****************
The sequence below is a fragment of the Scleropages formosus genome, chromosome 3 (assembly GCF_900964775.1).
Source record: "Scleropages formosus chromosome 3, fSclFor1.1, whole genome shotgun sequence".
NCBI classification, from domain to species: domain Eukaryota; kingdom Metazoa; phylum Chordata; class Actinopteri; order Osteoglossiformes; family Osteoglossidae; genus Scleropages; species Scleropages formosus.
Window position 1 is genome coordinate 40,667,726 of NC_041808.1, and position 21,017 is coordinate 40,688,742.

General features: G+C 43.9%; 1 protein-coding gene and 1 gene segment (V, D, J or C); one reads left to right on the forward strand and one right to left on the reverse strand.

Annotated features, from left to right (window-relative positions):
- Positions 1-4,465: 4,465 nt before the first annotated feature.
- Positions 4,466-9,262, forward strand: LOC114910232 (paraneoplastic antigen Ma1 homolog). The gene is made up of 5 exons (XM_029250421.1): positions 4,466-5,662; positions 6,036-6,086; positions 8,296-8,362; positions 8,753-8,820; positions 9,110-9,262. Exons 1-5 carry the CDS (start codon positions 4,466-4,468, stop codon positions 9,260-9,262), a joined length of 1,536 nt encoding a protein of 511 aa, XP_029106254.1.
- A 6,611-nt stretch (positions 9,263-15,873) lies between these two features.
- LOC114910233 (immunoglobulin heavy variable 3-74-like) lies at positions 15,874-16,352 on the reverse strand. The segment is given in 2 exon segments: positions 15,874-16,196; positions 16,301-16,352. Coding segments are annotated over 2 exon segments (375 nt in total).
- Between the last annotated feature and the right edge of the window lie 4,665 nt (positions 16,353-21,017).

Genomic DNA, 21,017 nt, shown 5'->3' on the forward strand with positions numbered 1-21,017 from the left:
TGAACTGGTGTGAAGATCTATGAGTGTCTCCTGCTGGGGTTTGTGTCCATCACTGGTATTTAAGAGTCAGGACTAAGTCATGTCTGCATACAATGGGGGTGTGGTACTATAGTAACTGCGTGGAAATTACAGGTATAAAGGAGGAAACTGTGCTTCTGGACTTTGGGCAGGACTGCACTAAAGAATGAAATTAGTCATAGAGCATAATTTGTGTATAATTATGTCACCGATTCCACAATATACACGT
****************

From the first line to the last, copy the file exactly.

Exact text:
The sequence below is a fragment of the Scleropages formosus genome, chromosome 3 (assembly GCF_900964775.1).
Source record: "Scleropages formosus chromosome 3, fSclFor1.1, whole genome shotgun sequence".
NCBI classification, from domain to species: domain Eukaryota; kingdom Metazoa; phylum Chordata; class Actinopteri; order Osteoglossiformes; family Osteoglossidae; genus Scleropages; species Scleropages formosus.
Window position 1 is genome coordinate 40,667,726 of NC_041808.1, and position 21,017 is coordinate 40,688,742.

General features: G+C 43.9%; 1 protein-coding gene and 1 gene segment (V, D, J or C); one reads left to right on the forward strand and one right to left on the reverse strand.

Annotated features, from left to right (window-relative positions):
- Positions 1-4,465: 4,465 nt before the first annotated feature.
- Positions 4,466-9,262, forward strand: LOC114910232 (paraneoplastic antigen Ma1 homolog). The gene is made up of 5 exons (XM_029250421.1): positions 4,466-5,662; positions 6,036-6,086; positions 8,296-8,362; positions 8,753-8,820; positions 9,110-9,262. Exons 1-5 carry the CDS (start codon positions 4,466-4,468, stop codon positions 9,260-9,262), a joined length of 1,536 nt encoding a protein of 511 aa, XP_029106254.1.
- A 6,611-nt stretch (positions 9,263-15,873) lies between these two features.
- LOC114910233 (immunoglobulin heavy variable 3-74-like) lies at positions 15,874-16,352 on the reverse strand. The segment is given in 2 exon segments: positions 15,874-16,196; positions 16,301-16,352. Coding segments are annotated over 2 exon segments (375 nt in total).
- Between the last annotated feature and the right edge of the window lie 4,665 nt (positions 16,353-21,017).

Genomic DNA, 21,017 nt, shown 5'->3' on the forward strand with positions numbered 1-21,017 from the left:
TGAACTGGTGTGAAGATCTATGAGTGTCTCCTGCTGGGGTTTGTGTCCATCACTGGTATTTAAGAGTCAGGACTAAGTCATGTCTGCATACAATGGGGGTGTGGTACTATAGTAACTGCGTGGAAATTACAGGTATAAAGGAGGAAACTGTGCTTCTGGACTTTGGGCAGGACTGCACTAAAGAATGAAATTAGTCATAGAGCATAATTTGTGTATAATTATGTCACCGATTCCACAATATACACGT